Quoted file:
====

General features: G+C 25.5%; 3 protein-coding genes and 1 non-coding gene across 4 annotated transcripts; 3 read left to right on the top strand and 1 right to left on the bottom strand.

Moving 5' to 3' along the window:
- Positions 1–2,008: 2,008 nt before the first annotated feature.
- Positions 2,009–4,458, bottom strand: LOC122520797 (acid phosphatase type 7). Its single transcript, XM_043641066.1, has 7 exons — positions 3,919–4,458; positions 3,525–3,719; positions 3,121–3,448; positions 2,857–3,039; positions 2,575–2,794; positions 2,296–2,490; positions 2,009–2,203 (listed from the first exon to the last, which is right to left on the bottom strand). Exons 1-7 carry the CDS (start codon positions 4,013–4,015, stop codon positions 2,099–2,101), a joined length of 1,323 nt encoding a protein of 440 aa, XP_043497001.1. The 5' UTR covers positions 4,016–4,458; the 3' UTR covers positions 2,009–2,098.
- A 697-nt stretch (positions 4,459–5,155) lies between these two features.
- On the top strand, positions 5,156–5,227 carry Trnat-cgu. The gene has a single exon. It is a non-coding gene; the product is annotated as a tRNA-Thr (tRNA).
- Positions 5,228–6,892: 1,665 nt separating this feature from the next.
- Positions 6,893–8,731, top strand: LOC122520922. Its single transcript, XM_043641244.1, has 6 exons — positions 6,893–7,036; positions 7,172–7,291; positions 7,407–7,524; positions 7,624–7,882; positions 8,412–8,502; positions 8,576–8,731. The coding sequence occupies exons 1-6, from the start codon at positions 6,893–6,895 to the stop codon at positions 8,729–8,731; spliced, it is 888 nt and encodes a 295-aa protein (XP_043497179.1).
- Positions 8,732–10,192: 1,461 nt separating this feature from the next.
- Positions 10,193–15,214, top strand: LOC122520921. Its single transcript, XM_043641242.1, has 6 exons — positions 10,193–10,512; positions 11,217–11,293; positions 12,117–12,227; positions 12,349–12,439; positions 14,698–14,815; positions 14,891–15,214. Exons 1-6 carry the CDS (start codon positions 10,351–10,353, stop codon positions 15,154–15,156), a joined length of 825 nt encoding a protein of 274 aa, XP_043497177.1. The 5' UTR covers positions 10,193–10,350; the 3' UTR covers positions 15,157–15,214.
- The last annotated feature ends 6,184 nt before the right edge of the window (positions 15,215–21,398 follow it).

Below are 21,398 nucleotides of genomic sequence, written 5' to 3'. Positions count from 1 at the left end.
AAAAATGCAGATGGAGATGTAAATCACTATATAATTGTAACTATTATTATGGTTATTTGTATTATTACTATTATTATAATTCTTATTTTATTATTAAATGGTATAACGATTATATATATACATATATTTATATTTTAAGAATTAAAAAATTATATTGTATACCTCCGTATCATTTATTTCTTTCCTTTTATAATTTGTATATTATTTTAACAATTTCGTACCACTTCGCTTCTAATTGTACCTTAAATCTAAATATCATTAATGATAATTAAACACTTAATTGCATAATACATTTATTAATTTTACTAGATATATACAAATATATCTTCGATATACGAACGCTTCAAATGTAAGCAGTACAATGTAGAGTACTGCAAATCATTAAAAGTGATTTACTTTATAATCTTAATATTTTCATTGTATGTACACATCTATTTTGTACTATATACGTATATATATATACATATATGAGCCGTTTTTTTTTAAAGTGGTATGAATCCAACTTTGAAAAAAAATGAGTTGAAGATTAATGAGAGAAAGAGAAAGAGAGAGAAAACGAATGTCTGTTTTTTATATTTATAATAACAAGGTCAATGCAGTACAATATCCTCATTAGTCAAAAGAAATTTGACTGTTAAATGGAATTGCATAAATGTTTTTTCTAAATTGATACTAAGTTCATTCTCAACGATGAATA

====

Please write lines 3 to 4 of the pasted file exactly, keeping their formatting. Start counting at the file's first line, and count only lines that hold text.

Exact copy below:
- Positions 1–2,008: 2,008 nt before the first annotated feature.
- Positions 2,009–4,458, bottom strand: LOC122520797 (acid phosphatase type 7). Its single transcript, XM_043641066.1, has 7 exons — positions 3,919–4,458; positions 3,525–3,719; positions 3,121–3,448; positions 2,857–3,039; positions 2,575–2,794; positions 2,296–2,490; positions 2,009–2,203 (listed from the first exon to the last, which is right to left on the bottom strand). Exons 1-7 carry the CDS (start codon positions 4,013–4,015, stop codon positions 2,099–2,101), a joined length of 1,323 nt encoding a protein of 440 aa, XP_043497001.1. The 5' UTR covers positions 4,016–4,458; the 3' UTR covers positions 2,009–2,098.